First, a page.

With the world still trying to recover from the economic recession that shows no sign of letting up any time soon, the wine industry has had to adapt to the situation it finds itself in. The industry has subsequently seen a lot of change in the past year. From wineries finding new owners such as Klein Constantia and Mulderbosch to wineries going under the hammer likeQuoin Rock, there has been quite a bit of shuffling around.

Even the two biggest South African Wine Auctions decided to take on new directions. The 37th Nederburg Auction saw a fresh new look and feel with a comprehensive online strategy that stretched across Social Media platforms and a new website. The Cape Winemakers Guild also announced this year that they have introduced new selection criteria to encourage creativity and diversity amongst the wines from their members. This year’s public tasting already showcased some of the guild members’ more unique offerings which indicated that the members had already started experimenting before the announcement was made. This year the CWG Auction also boasted a record turn over of R5 286 700 (up by R1.4 million year on year) indicating that the updated criteria has stimulated some renewed interest.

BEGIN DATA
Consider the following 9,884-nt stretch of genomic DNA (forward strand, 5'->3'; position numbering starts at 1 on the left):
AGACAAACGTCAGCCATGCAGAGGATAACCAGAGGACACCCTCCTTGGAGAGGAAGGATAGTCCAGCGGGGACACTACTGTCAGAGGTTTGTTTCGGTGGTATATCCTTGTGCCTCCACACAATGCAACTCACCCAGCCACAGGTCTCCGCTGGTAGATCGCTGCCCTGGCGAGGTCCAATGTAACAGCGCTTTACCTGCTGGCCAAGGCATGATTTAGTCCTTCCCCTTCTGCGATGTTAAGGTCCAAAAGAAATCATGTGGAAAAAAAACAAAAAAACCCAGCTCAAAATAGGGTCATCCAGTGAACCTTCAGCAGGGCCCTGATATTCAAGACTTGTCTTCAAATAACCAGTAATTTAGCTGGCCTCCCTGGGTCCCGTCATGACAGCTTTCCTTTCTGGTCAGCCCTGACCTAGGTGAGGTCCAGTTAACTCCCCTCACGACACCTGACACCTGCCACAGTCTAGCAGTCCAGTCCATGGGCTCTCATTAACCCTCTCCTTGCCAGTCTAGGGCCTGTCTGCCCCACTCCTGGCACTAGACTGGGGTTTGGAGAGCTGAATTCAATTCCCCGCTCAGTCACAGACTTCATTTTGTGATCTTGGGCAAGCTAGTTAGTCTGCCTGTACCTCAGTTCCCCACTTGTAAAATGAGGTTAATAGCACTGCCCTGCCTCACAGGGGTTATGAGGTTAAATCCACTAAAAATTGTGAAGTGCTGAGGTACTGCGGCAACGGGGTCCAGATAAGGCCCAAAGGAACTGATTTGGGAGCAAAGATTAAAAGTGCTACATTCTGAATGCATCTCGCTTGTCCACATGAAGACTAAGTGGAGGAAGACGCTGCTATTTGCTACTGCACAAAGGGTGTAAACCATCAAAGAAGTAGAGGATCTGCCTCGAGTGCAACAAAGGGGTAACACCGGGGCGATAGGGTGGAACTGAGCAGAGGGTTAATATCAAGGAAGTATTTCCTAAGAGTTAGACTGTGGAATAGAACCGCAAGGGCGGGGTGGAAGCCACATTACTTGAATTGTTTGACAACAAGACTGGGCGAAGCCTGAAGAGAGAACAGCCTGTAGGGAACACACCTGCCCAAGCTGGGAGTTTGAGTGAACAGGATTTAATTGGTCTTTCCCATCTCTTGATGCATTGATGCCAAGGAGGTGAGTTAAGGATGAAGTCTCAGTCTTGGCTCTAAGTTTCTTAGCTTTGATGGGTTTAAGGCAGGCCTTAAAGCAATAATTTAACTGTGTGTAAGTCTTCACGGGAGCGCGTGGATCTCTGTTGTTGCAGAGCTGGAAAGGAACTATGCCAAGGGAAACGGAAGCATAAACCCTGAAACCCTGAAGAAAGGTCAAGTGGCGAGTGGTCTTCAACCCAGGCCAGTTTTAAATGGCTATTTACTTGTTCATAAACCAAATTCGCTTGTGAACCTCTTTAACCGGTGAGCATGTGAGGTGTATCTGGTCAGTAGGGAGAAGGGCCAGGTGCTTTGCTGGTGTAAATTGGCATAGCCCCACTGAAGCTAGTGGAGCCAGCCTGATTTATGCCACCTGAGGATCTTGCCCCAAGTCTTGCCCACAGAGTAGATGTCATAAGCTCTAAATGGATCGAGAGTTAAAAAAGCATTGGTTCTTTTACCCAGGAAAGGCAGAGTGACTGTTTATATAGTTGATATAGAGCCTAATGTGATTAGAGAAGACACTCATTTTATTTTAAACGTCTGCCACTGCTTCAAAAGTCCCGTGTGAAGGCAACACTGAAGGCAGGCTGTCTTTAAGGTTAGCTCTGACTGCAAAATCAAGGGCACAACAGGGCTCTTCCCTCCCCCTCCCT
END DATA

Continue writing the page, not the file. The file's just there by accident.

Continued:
2011 also saw the last printed publication of WINE Magazine in September and with many other printed publications going the way of the dodo, it is great to know that at least there is an online South African Wine Magazine in the form of Michael Oliver’s Crush!Crush! was also recently shortlisted as one of six finalists in the “Food and Drink Magazine of the Year” category of the 2011 Digital Magazine Awards. Crush! is also the only South African publication to be nominated.

WINE.CO.ZA saw a few big changes this year, with the move to our new offices in April where our entire team and warehouse is housed under one roof. Judy Brower and Kevin Kidson took a three month sabbatical shortly after the move. The team were left to their own devices but managed hold down the fort till Kevin and Judy’s return from Europe.

This year also saw the addition of two new members to the team. Mart-Mari du Preez joined the online shop in February and proved to be not only great at sales and logistics (our online wine shop continues to grow) but also a budding writer/blogger and wine enthusiast. 

Carla van der Merwe took over as WineNews Editor in April and Social Media maven in August, proving she can multi-task like the best of them. WINE.CO.ZA managed to reach several milestones with our Social Media this year with Dusan Jelic managing to get first 1000 and then 2000 Twitter followers while Carla brought the total up to 3000 in November. Our newsletter subscriptions also increased by roughly 1000 new subscribers this year.